New Lua functions, math.sign and math.clamp

New math functions to help you do some math! Courtesy of @0xBAADF00D

number math.clamp(number x, number min, number max)

  • If min is greater than max, an error is thrown indicating that min must be less than max
  • If x is less than min, it returns min
  • If x is greater than max, it returns max
  • If any argument is missing, nil, or otherwise not a number, an error will be thrown stating this
  • Otherwise, it returns val

number math.sign(number x)
Returns 1 if x is greater than 0, -1 if x is less than 0, or 0 if x is 0.


Sweet. @0xBAADF00D can we get a native rounding function? I want to line up a number to a 0.25 interval, for instance. I could do a few floors/ceilings and multiply/divide but that’s a lot of code just to make 0.23 round to 0.25


I’ll give it some thought. If you can help find examples in other codebases, that’d help a lot. I know C# has Math.Sign, at least. It also has Math.Round but it has a lot of overloads and I’m not sure we want that sort of complexity.


Thanks. I don’t know about other codebases but I do know that almost all of my projects have used number clamping using some ugly code.

is there a reason why we should use these instead of just ternary operations, or is this purely for developers who are still learning?

ie, what is more efficient?

math.clamp(x, min, max)


x < min and min or x > max and max or x

and then



x > 0 and 1 or x < 0 and -1 or 0

I’d assume the bridge between lua and c++ would, here, cause the most delay. I’d test it out myself but I’m on my phone right now – mostly asking for archiving purposes so that in the future if a new developer is looking for the answer they can find it! :slight_smile:

Just did a test for clamp. @Polymorphic

local t = tick()
for i = 0,100 do
	local x = math.clamp(i,20,60)
local t2 = tick()
print("Test1",t2-t) -- 1.2874603271484e-05

local t = tick()
for i = 0,100 do
	local x = i < 20 and 20 or i > 60 and 60 or x
local t2 = tick()
print("Test2",t2-t)-- 4.7683715820313e-06

EDIT: Did a test where I set clamp as variable so no tables are in the way. The difference is so small it doesn’t matter. Use math.clamp for neatness is what I would say.


Figured as much, like I said before I assume most of the overhead comes from both the table index and the expense in going from Lua to C.

Ternary looks bad. In pretty much every case where you care so much about performance that you’d use ternary over clamp/sign, your bottleneck is actually somewhere else (like setting a property).


It’s more about connivence and ease of use, as doing this in Lua will be faster because of the overhead from transitioning between Lua and C++.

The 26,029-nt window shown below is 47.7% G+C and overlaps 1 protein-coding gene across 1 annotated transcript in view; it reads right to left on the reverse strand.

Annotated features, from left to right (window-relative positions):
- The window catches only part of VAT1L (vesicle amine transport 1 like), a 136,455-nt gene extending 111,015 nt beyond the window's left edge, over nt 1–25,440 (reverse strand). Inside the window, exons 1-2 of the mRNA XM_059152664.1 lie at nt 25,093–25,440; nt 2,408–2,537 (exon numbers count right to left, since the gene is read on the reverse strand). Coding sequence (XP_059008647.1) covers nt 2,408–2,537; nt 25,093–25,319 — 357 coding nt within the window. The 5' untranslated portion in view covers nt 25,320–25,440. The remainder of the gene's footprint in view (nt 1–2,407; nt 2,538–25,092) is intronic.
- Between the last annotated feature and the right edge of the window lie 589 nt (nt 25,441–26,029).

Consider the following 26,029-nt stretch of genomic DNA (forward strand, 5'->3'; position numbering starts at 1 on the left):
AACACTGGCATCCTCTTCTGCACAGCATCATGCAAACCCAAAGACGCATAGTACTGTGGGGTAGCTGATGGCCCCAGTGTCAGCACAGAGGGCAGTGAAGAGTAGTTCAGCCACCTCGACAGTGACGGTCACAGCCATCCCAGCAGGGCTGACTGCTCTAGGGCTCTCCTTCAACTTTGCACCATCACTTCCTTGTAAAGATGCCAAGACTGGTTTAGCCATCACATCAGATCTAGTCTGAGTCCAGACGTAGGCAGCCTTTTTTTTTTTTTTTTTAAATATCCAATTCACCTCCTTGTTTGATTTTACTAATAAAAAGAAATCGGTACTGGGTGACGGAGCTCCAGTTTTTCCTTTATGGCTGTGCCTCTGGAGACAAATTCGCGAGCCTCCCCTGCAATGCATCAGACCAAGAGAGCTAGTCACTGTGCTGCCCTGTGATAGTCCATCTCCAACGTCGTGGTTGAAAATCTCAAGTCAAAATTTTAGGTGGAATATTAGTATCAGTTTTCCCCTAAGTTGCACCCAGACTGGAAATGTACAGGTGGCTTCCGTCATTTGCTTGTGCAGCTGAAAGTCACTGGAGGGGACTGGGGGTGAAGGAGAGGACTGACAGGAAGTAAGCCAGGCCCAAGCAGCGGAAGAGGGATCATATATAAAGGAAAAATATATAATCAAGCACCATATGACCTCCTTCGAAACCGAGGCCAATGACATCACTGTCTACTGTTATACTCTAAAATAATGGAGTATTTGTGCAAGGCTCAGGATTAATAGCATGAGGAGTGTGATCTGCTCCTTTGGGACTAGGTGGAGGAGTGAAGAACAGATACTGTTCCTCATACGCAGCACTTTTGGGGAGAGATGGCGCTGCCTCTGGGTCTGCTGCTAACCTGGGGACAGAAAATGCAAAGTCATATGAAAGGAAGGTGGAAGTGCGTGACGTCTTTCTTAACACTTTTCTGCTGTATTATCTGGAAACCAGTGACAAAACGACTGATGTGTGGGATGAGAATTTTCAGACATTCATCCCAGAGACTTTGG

Performance wasn’t really a concern because either way is pretty fast. It’s 100% about code readability. I did do some testing, but the difference is really negligible. Using ternary is even a little faster. Sharksie is completely right.

There’s a good reason why people say not to micro-optimize. It’s because your time is better spent finding less complex algorithms. Understanding big-O notation and using it to judge your algorithms is a huge first step!



In the future, could we possibly have a function called math.movetowards(current, target, maxDelta)?
It would behave like this:

local function moveTowards(current, target, maxDelta)
	if current < target then
		return math.min(target,current + maxDelta)
	elseif current > target then
		return math.max(target,current - maxDelta)
		return target

I use this function a lot in my code, mostly in heartbeat threads for doing visual transitions between states.
It would be handy to have something like it built-in.


That, plus the Lua pattern of A and B or C also does not always behave like a ternary, which can be a pitfall if you get comfortable using it with literals and then try to use it to conditionally copy the value of a variable in position B that happens to end up having the value of false or nil, because:

false and false or true -> true     false ? false : true -> true
true and false or true -> true(!)   true ? false : true -> false
false and true or true -> true      false ? true : true -> true
true and true or true -> true       true ? true : true -> true

You mean you don’t want to use the new math.sign() function to rewrite it like this? :laughing:

local function moveTowards(current, target, maxDelta)
	return current + math.sign(target-current) * math.min(maxDelta, math.abs(target-current))

New clamp is actually twice as fast as ternary in unprivileged code.
The speed gain is less significant in plugins–blame the mysterious dispatch overhead.


not entirely sure why you would use ternary for clamp. Is it faster than
math.min (max, math.max (x, min))

According to this glorious thread, ternary is faster than min-max.
“Which clamp is faster” is almost never a question that you need to ask, though.

Ayoooo that was my solutionnnn

Awesome. But as always, I’m bad at being grateful for what we have and always want more (what a materialistic world we live in). So I’d really like us to have a math.round function too :slight_smile: